CHICAGO — The political wrangling over new ward boundaries is kicking into high gear at City Hall. But an independent group is hoping to put an end to the backroom deals, unveiling its own proposed map Wednesday afternoon.
It’s a long shot but reform groups have produced an independent Chicago ward map — a suggestion for City Council, which must approve a new map. ‘The People’s Map’ is a reimagining of Chicago’s 50 wards.
The new ward map looks to eliminate questionable boundaries drawn by the local aldermen to keep power. A 13-member commission formed by a coalition of reform groups, including Change Illinois, produced the map.
“Never before have the people of Chicago been given a seat at the table to chart a possible path forward and future for themselves,” said Graciela Covarrubias, with Chicago Advisory Redistricting Commission.
“We need to get the information about the map out to the people so that they can demand it of their alders,” said Chris Kanich, Chicago Advisory Redistricting Commission.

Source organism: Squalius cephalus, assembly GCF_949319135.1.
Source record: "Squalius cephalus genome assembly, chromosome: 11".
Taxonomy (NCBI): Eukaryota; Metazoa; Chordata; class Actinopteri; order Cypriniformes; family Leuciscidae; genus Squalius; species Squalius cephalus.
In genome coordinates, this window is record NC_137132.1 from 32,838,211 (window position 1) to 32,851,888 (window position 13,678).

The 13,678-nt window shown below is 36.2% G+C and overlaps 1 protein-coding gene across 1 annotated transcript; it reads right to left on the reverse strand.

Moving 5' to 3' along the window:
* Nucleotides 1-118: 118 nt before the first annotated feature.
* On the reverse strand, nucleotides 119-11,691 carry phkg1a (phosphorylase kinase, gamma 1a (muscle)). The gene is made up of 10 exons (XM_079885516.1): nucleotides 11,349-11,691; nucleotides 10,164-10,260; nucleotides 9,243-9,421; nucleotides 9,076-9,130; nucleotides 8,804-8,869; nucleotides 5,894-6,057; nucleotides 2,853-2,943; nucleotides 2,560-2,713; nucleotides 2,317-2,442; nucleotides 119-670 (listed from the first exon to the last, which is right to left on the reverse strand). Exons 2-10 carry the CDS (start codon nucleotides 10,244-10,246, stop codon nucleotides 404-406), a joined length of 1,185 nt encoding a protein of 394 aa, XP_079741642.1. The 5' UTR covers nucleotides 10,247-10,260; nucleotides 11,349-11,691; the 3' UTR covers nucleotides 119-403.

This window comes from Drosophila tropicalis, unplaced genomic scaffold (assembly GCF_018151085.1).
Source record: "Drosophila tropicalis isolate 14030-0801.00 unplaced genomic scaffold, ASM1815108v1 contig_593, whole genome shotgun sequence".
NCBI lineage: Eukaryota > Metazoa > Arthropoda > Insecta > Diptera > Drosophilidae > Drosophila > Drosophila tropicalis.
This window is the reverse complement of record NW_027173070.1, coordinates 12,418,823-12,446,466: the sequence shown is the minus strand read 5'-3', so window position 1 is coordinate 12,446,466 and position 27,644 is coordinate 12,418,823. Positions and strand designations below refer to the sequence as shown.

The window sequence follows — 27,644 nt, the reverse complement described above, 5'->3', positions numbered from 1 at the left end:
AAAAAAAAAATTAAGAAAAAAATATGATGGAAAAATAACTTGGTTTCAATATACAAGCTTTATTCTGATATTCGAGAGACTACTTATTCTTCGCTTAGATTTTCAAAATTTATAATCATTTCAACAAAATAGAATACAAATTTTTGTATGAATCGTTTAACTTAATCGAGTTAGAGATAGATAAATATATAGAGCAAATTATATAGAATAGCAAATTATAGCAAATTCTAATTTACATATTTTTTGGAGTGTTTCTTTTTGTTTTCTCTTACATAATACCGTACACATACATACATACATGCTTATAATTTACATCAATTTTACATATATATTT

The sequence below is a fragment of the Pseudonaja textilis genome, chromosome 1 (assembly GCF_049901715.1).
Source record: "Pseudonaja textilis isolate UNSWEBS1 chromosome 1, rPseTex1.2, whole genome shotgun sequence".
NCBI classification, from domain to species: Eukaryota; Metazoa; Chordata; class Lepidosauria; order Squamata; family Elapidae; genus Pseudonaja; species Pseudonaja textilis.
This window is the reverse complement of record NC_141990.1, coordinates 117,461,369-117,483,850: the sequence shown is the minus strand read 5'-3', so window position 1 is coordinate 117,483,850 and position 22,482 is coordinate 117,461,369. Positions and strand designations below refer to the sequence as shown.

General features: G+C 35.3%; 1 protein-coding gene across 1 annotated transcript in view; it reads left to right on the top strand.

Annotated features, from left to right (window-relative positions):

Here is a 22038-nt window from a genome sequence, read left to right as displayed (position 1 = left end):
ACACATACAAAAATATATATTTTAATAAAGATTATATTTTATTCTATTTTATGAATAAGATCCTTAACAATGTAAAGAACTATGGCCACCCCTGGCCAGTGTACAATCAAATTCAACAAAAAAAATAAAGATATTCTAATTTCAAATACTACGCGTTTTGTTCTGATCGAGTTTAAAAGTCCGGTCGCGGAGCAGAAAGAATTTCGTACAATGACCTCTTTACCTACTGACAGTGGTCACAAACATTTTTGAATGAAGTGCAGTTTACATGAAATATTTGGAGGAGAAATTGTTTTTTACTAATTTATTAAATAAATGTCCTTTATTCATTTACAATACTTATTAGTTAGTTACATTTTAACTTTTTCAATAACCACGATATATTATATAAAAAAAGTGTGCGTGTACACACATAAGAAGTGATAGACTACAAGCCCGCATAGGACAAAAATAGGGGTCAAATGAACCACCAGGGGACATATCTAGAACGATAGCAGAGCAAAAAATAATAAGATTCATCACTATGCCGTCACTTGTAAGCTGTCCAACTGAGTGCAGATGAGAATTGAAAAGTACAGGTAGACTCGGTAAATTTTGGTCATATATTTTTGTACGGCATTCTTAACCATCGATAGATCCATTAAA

In the past, the mayor and council members drew the map behind closed doors. This time around, some issues were raised publicly.
With Chicago’s Latino population growing, their caucuses want more seats.
Alderman Gilbert Villegas is Chairman of the Latino Caucus.
“The Latino community has grown to the point where it’s only 40,000 away from being a plurality in the city and so as a result of that, all we’re looking for is our fair share of representation,” Villegas said.
The independent People’s Map includes 15 Black wards, 14 Latino wards and for the first time, an Asian majority ward.
“The People’s Map has most of Armor Square, most of Bridgeport and a good section of McKinley Park,” said David Wu, executive director of Pui Tak Center. “It reflects the growing Chinese and Asian American community over the past four decades.”
City Council faces a Dec. 1 deadline. The members leading the negotiations include:
- Alderwoman Michelle Harris
- Alderman Villegas
- Alderman Jason Ervin
- Alderman Harry Osterman
- Alderman Matt O’Shea
Forty-one alderpeople must approve the map. If 10 members object and introduce a different map, it will force a special election, allowing Chicago residents to decide.
In a statement, Mayor Lori Lightfoot told WGN News she welcomes the input. But her office did say that the mayor would commit to the independent map.